The circus surrounding the Division of Revenue Bill 2019 continued Tuesday with the Senate debating and passing its own version in a record 40 minutes. It settled on Sh335 billion as the equitable shareable revenue for counties in the 2019/20 financial year.
However, even as the Senate passed the bill, the National Assembly was not left behind as a similar bill was introduced, with a proposal to allocate Sh316 billion as funds for counties.
The National Assembly Bill was introduced by the chairman of the Budget and Appropriations Committee, Mr Kimani Ichung’wa, after Speaker Justin Muturi slammed the 2013 Supreme Court advisory on the role of the Senate in enactment of the bill.
Mr Muturi argued that the advisory, which declared that the Division Bill is an ordinary bill and that the Senate has a role in its debate, was dangerous and was akin to killing devolution.
The initial bill, which was drafted by the National Treasury, did not sail through after the two Houses failed to agree on the amount of funds due to counties. The National Treasury allocated Sh310 billion, down from Sh314 billion that counties received in the 2018/19 fiscal year.
However, while the National Assembly supported the reduced figure, the Senate rejected the Sh310 billion because it was a reduction from the previous year’s amount and it was contrary to the Commission of Revenue Allocation’s (CRA) recommendation of Sh335 billion.
The mediation committee that was formed by the two Speakers failed to agree and the bill collapsed.
While moving the bill in the Senate, chairman of the Budget and Finance committee Mohamad Muhamud said the House had decided to republish the bill on the basis of the CRA position.
Mr Muhamud faulted the decision by the National Treasury to reduce the base for equitable share, terming the move as illegal since both the Division of Revenue Act, 2018, and the County Allocation of Revenue Act, 2018, were not amended to take care of the revised figure.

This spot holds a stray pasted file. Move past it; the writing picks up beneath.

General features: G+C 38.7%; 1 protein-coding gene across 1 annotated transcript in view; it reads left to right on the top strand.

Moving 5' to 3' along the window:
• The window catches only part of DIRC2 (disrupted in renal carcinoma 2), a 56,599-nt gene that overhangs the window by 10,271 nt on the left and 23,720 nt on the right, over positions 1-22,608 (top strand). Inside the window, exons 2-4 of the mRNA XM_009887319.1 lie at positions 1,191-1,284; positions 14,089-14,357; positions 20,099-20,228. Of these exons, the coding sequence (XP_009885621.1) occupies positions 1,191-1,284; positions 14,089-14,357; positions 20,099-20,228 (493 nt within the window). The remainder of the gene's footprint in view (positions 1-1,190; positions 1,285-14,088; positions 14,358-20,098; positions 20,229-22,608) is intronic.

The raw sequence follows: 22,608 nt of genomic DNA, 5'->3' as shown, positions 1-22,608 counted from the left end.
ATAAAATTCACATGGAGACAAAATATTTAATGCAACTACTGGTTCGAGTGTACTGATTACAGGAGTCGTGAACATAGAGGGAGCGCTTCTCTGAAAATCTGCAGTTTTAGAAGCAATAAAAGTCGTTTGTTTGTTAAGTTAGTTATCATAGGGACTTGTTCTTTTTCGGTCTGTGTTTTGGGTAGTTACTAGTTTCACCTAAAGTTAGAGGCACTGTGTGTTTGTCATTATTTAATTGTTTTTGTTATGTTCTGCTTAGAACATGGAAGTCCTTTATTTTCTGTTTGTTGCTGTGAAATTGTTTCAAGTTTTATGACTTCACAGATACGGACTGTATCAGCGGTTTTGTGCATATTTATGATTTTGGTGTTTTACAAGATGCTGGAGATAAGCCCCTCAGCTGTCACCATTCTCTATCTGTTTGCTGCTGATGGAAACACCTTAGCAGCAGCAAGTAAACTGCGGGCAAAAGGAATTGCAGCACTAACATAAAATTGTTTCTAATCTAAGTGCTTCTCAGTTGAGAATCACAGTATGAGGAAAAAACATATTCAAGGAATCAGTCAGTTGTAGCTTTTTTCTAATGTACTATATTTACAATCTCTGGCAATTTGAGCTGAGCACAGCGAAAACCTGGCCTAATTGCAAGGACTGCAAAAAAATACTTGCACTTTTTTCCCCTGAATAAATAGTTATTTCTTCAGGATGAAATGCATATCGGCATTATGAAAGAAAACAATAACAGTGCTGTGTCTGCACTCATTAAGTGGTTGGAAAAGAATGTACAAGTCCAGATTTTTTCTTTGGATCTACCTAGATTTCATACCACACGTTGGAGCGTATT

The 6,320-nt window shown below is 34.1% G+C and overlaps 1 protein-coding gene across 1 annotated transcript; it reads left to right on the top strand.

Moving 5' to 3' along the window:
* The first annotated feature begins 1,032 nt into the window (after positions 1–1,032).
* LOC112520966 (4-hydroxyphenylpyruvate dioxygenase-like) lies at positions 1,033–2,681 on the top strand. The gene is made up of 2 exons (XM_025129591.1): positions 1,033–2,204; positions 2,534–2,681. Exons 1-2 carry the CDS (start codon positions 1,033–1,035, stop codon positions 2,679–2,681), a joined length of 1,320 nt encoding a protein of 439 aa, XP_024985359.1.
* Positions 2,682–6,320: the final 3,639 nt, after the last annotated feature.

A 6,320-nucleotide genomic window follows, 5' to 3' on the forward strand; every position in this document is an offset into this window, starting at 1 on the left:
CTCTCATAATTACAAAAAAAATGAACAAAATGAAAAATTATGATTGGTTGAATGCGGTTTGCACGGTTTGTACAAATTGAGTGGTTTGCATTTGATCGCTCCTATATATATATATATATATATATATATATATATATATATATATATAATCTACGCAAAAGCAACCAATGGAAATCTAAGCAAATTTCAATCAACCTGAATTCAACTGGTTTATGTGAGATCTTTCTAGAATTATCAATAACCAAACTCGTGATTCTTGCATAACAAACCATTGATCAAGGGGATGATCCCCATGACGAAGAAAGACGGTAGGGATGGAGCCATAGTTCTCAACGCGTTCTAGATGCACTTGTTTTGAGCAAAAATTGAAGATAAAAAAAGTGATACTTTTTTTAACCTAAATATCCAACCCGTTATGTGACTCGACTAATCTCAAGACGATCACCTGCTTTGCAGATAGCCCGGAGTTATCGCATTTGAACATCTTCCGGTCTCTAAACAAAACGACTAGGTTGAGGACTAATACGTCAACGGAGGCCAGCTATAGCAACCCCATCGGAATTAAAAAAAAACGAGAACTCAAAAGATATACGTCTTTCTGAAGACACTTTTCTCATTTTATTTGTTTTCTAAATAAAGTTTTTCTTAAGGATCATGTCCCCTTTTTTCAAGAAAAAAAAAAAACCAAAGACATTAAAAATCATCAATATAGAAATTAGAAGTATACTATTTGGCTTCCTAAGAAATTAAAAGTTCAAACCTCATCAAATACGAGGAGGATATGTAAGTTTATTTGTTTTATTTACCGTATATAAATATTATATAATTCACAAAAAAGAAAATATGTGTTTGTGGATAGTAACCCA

“Revision of the equitable share base is illegal because neither the Senate nor the National Assembly was amended,” Mr Muhamud told the House.
In the National Assembly, Mr Muturi curtailed debate on the matter as it is in court after Mr Ichung’wa reintroduced the bill that was then committed to the Budget and Appropriations Committee that he chairs.
While the National Assembly has stuck on the Sh316, the Senate has stuck on Sh335 billion arguing that the figure takes care of inflationary conditions for counties.
The Sh335 was arrived at using the Sh314 billion, which is in DORA 2018 and CARA 2018 as the base and then factoring in a 3-year inflation rate at the current 6.9 per cent
However, Mr Mahamud faulted the National Treasury for revising the figure of funds to counties and urged the National Assembly to defend the constitution by ensuring that more funds are disbursed to counties.
“The National Assembly must be pragmatic and not defend like a National Treasury that has gone rogue,” he said.
Bungoma senator said Sh335 billion is not enough for the counties but Senate had given in because it was the recommendation of CRA.
“We are not here to defend counties on the basis of tokenism of the National Assembly. We are supposed to be just and fair to all and defend the law,” Mr Wetangula said, while challenging the National Assembly to explain the basis of its Sh316 billion.
“We run on the basis of institutions whose decisions we must respect.”
The Bill was introduced in the House on Thursday last week with the Senate adopting a procedural motion that shortened its publication period from 14 days to one day.
On Tuesday, the Bill went through the second and third readings in a record 40 minutes, with a total 29 delegations voting to adopt the Bill at the committee of the whole.
But the absence of the Act has made it difficult for the counties to proceed with their budgeting process in a move that could ground their operations because of the cash crunch.
“It is that advisory that has taken us to where we are now- that division of revenue be considered by the two houses and some people going out there to say that the National Assembly is killing devolution,” he said.
Mr Muturi was clear that whoever receives the CRA recommendation is mandated to deviate given the circumstances of the whole economic prevailing situation.
“The CRA recommendations are not binding to the National Treasury.”
However, Mr Muturi curtailed debate on the matter as it is actively in court after Kikuyu MP Kimani Ichung’wah reintroduced the bill that was then committed to the House Committee on Budget and Appropriations (BAC) that he chairs.
“The only eligible bill has been published by the National Assembly. The budget committee will subject it to public participation and we will table a report to be considered by this House,” Mr Kimani said adding that DoRB is a money bill whose point of origination should be the National Assembly.